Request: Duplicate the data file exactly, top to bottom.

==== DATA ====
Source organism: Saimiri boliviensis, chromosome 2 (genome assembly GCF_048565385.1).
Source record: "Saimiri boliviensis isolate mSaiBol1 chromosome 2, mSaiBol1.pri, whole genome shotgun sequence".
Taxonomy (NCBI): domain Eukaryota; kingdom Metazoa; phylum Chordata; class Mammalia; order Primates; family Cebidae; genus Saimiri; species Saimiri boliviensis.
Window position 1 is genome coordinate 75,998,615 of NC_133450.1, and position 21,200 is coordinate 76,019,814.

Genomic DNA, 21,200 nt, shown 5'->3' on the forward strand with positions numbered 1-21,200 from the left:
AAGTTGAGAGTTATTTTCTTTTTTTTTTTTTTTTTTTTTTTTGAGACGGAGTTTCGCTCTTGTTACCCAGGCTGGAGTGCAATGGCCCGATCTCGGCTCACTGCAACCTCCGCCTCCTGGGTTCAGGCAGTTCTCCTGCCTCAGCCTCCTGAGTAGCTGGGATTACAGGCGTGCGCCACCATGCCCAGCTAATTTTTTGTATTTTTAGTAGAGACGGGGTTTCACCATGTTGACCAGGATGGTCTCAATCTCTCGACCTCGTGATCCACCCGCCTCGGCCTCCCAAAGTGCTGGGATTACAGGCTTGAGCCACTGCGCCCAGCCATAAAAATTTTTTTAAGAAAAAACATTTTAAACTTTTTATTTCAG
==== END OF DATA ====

Source organism: Saimiri boliviensis, chromosome 2 (genome assembly GCF_048565385.1).
Source record: "Saimiri boliviensis isolate mSaiBol1 chromosome 2, mSaiBol1.pri, whole genome shotgun sequence".
Taxonomy (NCBI): domain Eukaryota; kingdom Metazoa; phylum Chordata; class Mammalia; order Primates; family Cebidae; genus Saimiri; species Saimiri boliviensis.
Window position 1 is genome coordinate 75,998,615 of NC_133450.1, and position 21,200 is coordinate 76,019,814.

Genomic DNA, 21,200 nt, shown 5'->3' on the forward strand with positions numbered 1-21,200 from the left:
AAGTTGAGAGTTATTTTCTTTTTTTTTTTTTTTTTTTTTTTTGAGACGGAGTTTCGCTCTTGTTACCCAGGCTGGAGTGCAATGGCCCGATCTCGGCTCACTGCAACCTCCGCCTCCTGGGTTCAGGCAGTTCTCCTGCCTCAGCCTCCTGAGTAGCTGGGATTACAGGCGTGCGCCACCATGCCCAGCTAATTTTTTGTATTTTTAGTAGAGACGGGGTTTCACCATGTTGACCAGGATGGTCTCAATCTCTCGACCTCGTGATCCACCCGCCTCGGCCTCCCAAAGTGCTGGGATTACAGGCTTGAGCCACTGCGCCCAGCCATAAAAATTTTTTTAAGAAAAAACATTTTAAACTTTTTATTTCAG